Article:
While 2014 was a near average year for New Zealand weather-wise, analysis of worldwide data has highlighted increasing global temperatures.
According to the 2014 annual climate summary from NIWA, the nation-wide average temperature for 2014 was 12.8°C (0.2°C above the 1981-2010 annual average), making it the 23rd-warmest year since records began. The summary draws on data from NIWA’s seven-station temperature series which begins in 1909.
Notably, New Zealand observed its warmest June on record. More national and regional annual climate data covering temperatures, rainfall, wind and significant weather events can be found in the full summary, available here.
The warming trend was noted globally with 2014 officially declared the hottest year on record since global average surface temperatures started being measured in 1891, by the Japan Meteorological Association. Further global data from NASA and the National Oceanic and Atmospheric Administration (NOAA) are expected to confirm the findings this month.
Last week the Australian Bureau of Meteorology confirmed that 2014 was Australia’s third warmest year on record. According to the Bureau, seven of Australia’s ten warmest years on record have occurred in the 13 years since 2002.
Commentary collected by the AusSMC:
Dr Sarah Perkins, Research Fellow at the Climate Change Research Centre, UNSW, comments:
“2014 was Australia’s 3rd hottest year on record. Although it did not beat 2013, which was our warmest year on record, similar extreme warm temperature events were clearly evident across the country. This included the infamous “Australian Open” heatwave, very extreme heatwaves in many locations of inland Australia, prolonged warm conditions over much of the country in autumn, our hottest ever spring on record (beating 2013), and spring-time heatwaves in south-eastern Queensland and New South Wales. These warm conditions, particularly in spring, contributed to yet another early start to our bushfire season, and recent heatwave events have also contributed to heightened bushfire risk and poor firefighting conditions currently in South Australia.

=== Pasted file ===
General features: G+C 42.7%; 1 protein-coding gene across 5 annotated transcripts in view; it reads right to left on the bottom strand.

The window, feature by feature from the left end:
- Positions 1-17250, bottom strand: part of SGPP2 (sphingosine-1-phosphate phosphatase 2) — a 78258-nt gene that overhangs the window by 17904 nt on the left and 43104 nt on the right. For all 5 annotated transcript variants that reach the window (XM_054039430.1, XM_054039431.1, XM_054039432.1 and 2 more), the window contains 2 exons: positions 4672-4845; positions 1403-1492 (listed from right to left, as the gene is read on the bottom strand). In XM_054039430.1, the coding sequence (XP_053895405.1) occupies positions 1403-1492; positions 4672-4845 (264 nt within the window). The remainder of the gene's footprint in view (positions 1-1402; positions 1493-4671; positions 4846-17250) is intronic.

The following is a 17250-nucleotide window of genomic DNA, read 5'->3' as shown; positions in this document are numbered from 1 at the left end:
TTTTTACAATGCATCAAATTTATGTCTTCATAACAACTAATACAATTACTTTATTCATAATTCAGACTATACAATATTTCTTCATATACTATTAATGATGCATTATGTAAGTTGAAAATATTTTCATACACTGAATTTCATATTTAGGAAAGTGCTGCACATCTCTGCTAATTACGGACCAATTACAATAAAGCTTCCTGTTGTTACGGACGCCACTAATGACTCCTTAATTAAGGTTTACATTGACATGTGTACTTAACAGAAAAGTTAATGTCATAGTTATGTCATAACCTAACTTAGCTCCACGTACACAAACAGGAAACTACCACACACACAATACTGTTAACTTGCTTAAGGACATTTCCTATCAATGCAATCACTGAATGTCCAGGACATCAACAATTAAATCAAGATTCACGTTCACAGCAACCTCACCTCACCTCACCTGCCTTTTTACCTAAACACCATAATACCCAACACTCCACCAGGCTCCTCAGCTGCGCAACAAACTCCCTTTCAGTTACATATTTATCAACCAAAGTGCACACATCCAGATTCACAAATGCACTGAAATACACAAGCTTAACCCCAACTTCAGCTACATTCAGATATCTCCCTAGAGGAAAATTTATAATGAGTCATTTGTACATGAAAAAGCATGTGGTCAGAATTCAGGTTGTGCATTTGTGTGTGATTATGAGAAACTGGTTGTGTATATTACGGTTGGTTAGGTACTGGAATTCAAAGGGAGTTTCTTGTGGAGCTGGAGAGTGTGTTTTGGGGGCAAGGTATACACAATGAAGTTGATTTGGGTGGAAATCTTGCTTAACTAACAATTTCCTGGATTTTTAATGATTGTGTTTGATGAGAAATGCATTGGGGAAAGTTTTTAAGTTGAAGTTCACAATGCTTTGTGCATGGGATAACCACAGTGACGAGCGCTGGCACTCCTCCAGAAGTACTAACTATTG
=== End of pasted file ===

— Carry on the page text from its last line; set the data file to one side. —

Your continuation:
“We’ve seen 7 out of our 10 warmest years in the last 12 years. Australia was 0.91C above the average for the whole year, which is right in line with our long-term total warming of 0.9C. Our long term warming is slightly more than the global average of 0.85C. Such warming patterns, trends, extreme temperatures and heatwaves are consistent with our knowledge of what will occur in a climate under the influence of increased anthropogenic activity. The fact that we are experiencing such record breaking and extreme conditions, both during consecutive years and since the turn of the millennium is a clear sign that climate change is happening now, and here, in Australia.”
Professor David Karoly, Professor of Atmospheric Science at the ARC Centre of Excellence for Climate System Science, University of Melbourne, comments:
“The Bureau of Meteorology has confirmed that the very high temperatures across Australia in 2014 add to the long-term warming trend. However, they seem unwilling to say that the warming trend across Australia since 1950 is very likely due to human influences on the climate from increasing greenhouse gases, even though this has been concluded in a number of scientific studies over the last decade. Unless there are rapid, substantial and sustained reductions of greenhouse gas emissions in Australia and globally, Australia will experience more heatwaves and bushfires as in 2014.”
Dr Sophie Lewis, climate scientist at the Research School of Earth Sciences at the Australian National University, comments:
“The Bureau’s Annual Climate Statement for 2014 shows we’ve just had a year of extreme heat. The report describes persistent heat affecting Australia right throughout 2014. This was the 3rd hottest year on record, coming just after our hottest year on record in 2013.
“Many Australian heat records were broken again in 2014 and recent research has tied these recent heat extremes to global warming. We had our hottest spring on record in 2013 and again in 2014, and these extremes were at least 30 times more likely because of human influences, such as greenhouse gases.
“The report shows that recent extreme heat in Australia is also consistent with global conditions. All of the ten warmest years recorded have occurred since 1998 and it is likely that 2014 will be the hottest year globally.”
Northern Hemisphere: 2014 Europe’s warmest year
In December, a new World Meteorological Organization analysis of European temperature data from January through November 2014 confirmed that 2014 will almost certainly be the region’s warmest year on record.
Initial estimates forecast the January-December annual mean temperature for Europe to be 0.3°C above the previous record set in 2007.
The UK SMC collected the following commentary:
Prof Sir Brian Hoskins, Chair of the Grantham Institute at Imperial College London, said: